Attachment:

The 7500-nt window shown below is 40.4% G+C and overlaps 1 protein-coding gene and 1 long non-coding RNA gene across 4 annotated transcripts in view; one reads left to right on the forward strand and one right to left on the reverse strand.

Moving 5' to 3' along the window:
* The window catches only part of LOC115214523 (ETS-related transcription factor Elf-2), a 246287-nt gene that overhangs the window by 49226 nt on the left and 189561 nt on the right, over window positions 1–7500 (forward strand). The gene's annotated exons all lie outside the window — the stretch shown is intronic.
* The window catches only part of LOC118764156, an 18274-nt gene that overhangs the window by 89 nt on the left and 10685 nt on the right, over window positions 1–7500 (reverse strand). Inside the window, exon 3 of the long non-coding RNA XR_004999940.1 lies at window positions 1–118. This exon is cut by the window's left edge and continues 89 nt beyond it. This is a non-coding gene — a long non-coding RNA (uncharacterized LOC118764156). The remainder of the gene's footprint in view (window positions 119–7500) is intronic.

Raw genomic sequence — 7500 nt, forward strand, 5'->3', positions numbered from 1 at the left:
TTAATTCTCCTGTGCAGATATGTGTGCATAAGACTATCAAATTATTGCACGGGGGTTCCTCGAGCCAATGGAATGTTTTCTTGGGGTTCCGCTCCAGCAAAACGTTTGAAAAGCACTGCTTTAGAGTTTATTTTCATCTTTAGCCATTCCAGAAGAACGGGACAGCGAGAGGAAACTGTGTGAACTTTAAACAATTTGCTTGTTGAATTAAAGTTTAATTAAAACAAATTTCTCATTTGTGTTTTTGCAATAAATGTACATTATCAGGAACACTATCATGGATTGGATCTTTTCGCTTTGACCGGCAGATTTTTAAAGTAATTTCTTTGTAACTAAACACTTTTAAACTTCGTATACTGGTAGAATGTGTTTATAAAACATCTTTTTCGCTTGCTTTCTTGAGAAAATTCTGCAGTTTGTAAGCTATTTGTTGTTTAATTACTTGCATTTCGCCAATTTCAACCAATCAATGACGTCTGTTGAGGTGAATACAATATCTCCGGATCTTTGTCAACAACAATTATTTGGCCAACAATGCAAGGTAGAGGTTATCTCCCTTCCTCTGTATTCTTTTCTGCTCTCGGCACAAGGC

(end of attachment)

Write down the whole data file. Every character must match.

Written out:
The 7500-nt window shown below is 40.4% G+C and overlaps 1 protein-coding gene and 1 long non-coding RNA gene across 4 annotated transcripts in view; one reads left to right on the forward strand and one right to left on the reverse strand.

Moving 5' to 3' along the window:
* The window catches only part of LOC115214523 (ETS-related transcription factor Elf-2), a 246287-nt gene that overhangs the window by 49226 nt on the left and 189561 nt on the right, over window positions 1–7500 (forward strand). The gene's annotated exons all lie outside the window — the stretch shown is intronic.
* The window catches only part of LOC118764156, an 18274-nt gene that overhangs the window by 89 nt on the left and 10685 nt on the right, over window positions 1–7500 (reverse strand). Inside the window, exon 3 of the long non-coding RNA XR_004999940.1 lies at window positions 1–118. This exon is cut by the window's left edge and continues 89 nt beyond it. This is a non-coding gene — a long non-coding RNA (uncharacterized LOC118764156). The remainder of the gene's footprint in view (window positions 119–7500) is intronic.

Raw genomic sequence — 7500 nt, forward strand, 5'->3', positions numbered from 1 at the left:
TTAATTCTCCTGTGCAGATATGTGTGCATAAGACTATCAAATTATTGCACGGGGGTTCCTCGAGCCAATGGAATGTTTTCTTGGGGTTCCGCTCCAGCAAAACGTTTGAAAAGCACTGCTTTAGAGTTTATTTTCATCTTTAGCCATTCCAGAAGAACGGGACAGCGAGAGGAAACTGTGTGAACTTTAAACAATTTGCTTGTTGAATTAAAGTTTAATTAAAACAAATTTCTCATTTGTGTTTTTGCAATAAATGTACATTATCAGGAACACTATCATGGATTGGATCTTTTCGCTTTGACCGGCAGATTTTTAAAGTAATTTCTTTGTAACTAAACACTTTTAAACTTCGTATACTGGTAGAATGTGTTTATAAAACATCTTTTTCGCTTGCTTTCTTGAGAAAATTCTGCAGTTTGTAAGCTATTTGTTGTTTAATTACTTGCATTTCGCCAATTTCAACCAATCAATGACGTCTGTTGAGGTGAATACAATATCTCCGGATCTTTGTCAACAACAATTATTTGGCCAACAATGCAAGGTAGAGGTTATCTCCCTTCCTCTGTATTCTTTTCTGCTCTCGGCACAAGGC